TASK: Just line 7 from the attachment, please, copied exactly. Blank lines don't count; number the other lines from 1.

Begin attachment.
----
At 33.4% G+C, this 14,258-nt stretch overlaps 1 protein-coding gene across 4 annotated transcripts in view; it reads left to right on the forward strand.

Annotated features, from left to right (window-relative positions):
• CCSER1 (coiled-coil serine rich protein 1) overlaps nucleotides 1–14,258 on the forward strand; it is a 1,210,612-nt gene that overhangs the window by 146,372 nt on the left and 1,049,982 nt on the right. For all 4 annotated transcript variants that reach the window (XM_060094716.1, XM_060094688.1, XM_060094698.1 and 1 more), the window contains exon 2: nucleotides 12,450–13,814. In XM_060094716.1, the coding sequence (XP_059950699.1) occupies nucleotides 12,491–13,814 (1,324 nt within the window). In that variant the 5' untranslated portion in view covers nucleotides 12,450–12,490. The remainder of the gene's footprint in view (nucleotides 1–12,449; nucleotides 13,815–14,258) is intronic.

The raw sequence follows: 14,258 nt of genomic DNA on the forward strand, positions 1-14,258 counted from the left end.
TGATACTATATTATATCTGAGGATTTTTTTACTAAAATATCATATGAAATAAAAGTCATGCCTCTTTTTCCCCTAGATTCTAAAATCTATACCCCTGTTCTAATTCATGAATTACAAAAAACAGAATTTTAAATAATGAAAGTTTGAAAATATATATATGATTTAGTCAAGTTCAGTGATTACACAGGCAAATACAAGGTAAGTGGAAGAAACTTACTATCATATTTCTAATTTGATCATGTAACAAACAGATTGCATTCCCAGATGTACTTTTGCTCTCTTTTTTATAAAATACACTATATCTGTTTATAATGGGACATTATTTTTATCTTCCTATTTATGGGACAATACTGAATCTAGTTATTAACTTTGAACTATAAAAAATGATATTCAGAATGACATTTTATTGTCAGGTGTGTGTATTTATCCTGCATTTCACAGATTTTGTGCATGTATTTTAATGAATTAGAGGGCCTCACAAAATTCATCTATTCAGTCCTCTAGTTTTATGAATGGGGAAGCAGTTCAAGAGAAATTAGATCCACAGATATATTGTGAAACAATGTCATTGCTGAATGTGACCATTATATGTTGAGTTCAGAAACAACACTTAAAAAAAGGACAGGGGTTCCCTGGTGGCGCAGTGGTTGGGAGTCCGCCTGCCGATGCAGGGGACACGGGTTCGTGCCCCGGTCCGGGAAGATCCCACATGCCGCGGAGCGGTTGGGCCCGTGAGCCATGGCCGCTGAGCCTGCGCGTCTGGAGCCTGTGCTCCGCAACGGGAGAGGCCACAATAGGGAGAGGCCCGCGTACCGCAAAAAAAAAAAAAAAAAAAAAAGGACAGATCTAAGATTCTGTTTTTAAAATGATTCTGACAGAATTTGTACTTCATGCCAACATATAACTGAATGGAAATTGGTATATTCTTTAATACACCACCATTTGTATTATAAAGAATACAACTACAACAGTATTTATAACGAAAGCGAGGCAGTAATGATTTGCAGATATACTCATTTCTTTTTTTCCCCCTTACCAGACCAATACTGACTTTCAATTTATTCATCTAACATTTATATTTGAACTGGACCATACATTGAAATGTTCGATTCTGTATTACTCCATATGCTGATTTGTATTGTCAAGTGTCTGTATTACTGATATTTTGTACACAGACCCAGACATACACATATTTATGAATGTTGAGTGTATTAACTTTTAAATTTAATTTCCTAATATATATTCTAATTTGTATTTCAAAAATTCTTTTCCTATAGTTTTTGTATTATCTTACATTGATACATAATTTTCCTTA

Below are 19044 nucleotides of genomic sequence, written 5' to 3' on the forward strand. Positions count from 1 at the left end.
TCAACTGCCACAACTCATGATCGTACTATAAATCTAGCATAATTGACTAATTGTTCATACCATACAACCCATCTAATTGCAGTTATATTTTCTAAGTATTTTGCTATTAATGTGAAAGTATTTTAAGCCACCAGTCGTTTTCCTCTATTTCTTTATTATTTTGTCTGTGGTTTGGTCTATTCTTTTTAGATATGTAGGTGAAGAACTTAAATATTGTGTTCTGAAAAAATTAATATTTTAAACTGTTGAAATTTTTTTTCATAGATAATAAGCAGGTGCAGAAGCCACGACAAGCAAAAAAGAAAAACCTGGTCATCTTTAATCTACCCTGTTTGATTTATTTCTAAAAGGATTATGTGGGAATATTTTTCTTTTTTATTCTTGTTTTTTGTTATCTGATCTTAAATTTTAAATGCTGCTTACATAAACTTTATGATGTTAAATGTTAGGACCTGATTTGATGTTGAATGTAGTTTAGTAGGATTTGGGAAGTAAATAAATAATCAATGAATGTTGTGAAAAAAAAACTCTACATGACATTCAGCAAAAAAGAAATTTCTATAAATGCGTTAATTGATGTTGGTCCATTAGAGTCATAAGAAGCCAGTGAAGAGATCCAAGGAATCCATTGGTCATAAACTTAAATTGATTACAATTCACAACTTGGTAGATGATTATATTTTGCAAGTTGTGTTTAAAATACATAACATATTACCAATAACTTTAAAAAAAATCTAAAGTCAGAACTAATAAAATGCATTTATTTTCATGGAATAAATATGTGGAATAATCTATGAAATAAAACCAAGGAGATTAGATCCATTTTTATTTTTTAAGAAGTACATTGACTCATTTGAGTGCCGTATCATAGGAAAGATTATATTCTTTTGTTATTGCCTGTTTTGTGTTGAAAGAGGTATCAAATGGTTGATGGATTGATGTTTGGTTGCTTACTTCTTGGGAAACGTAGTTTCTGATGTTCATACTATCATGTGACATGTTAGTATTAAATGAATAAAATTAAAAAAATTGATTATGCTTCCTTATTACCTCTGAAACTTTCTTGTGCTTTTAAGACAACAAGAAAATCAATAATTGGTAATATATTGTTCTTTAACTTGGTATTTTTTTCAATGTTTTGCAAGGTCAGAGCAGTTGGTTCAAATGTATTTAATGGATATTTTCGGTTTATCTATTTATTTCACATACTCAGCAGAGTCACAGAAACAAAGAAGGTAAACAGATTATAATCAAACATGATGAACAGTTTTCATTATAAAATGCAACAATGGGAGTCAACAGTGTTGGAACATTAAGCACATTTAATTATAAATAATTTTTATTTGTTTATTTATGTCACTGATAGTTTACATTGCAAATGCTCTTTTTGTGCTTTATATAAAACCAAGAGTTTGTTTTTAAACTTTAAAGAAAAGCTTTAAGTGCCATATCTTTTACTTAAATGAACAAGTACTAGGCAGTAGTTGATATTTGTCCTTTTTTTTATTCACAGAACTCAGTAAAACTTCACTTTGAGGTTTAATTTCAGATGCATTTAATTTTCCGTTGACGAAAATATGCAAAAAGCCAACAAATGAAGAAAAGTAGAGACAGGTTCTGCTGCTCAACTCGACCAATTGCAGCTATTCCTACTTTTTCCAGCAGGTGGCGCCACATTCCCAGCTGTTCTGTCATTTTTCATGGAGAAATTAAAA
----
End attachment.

TCAACTGCCACAACTCATGATCGTACTATAAATCTAGCATAATTGACTAATTGTTCATACCATACAACCCATCTAATTGCAGTTATATTTTCTAAGTATTTTGCTATTAATGTGAAAGTATTTTAAGCCACCAGTCGTTTTCCTCTATTTCTTTATTATTTTGTCTGTGGTTTGGTCTATTCTTTTTAGATATGTAGGTGAAGAACTTAAATATTGTGTTCTGAAAAAATTAATATTTTAAACTGTTGAAATTTTTTTTCATAGATAATAAGCAGGTGCAGAAGCCACGACAAGCAAAAAAGAAAAACCTGGTCATCTTTAATCTACCCTGTTTGATTTATTTCTAAAAGGATTATGTGGGAATATTTTTCTTTTTTATTCTTGTTTTTTGTTATCTGATCTTAAATTTTAAATGCTGCTTACATAAACTTTATGATGTTAAATGTTAGGACCTGATTTGATGTTGAATGTAGTTTAGTAGGATTTGGGAAGTAAATAAATAATCAATGAATGTTGTGAAAAAAAAACTCTACATGACATTCAGCAAAAAAGAAATTTCTATAAATGCGTTAATTGATGTTGGTCCATTAGAGTCATAAGAAGCCAGTGAAGAGATCCAAGGAATCCATTGGTCATAAACTTAAATTGATTACAATTCACAACTTGGTAGATGATTATATTTTGCAAGTTGTGTTTAAAATACATAACATATTACCAATAACTTTAAAAAAAATCTAAAGTCAGAACTAATAAAATGCATTTATTTTCATGGAATAAATATGTGGAATAATCTATGAAATAAAACCAAGGAGATTAGATCCATTTTTATTTTTTAAGAAGTACATTGACTCATTTGAGTGCCGTATCATAGGAAAGATTATATTCTTTTGTTATTGCCTGTTTTGTGTTGAAAGAGGTATCAAATGGTTGATGGATTGATGTTTGGTTGCTTACTTCTTGGGAAACGTAGTTTCTGATGTTCATACTATCATGTGACATGTTAGTATTAAATGAATAAAATTAAAAAAATTGATTATGCTTCCTTATTACCTCTGAAACTTTCTTGTGCTTTTAAGACAACAAGAAAATCAATAATTGGTAATATATTGTTCTTTAACTTGGTATTTTTTTCAATGTTTTGCAAGGTCAGAGCAGTTGGTTCAAATGTATTTAATGGATATTTTCGGTTTATCTATTTATTTCACATACTCAGCAGAGTCACAGAAACAAAGAAGGTAAACAGATTATAATCAAACATGATGAACAGTTTTCATTATAAAATGCAACAATGGGAGTCAACAGTGTTGGAACATTAAGCACATTTAATTATAAATAATTTTTATTTGTTTATTTATGTCACTGATAGTTTACATTGCAAATGCTCTTTTTGTGCTTTATATAAAACCAAGAGTTTGTTTTTAAACTTTAAAGAAAAGCTTTAAGTGCCATATCTTTTACTTAAATGAACAAGTACTAGGCAGTAGTTGATATTTGTCCTTTTTTTTATTCACAGAACTCAGTAAAACTTCACTTTGAGGTTTAATTTCAGATGCATTTAATTTTCCGTTGACGAAAATATGCAAAAAGCCAACAAATGAAGAAAAGTAGAGACAGGTTCTGCTGCTCAACTCGACCAATTGCAGCTATTCCTACTTTTTCCAGCAGGTGGCGCCACATTCCCAGCTGTTCTGTCATTTTTCATGGAGAAATTAAAA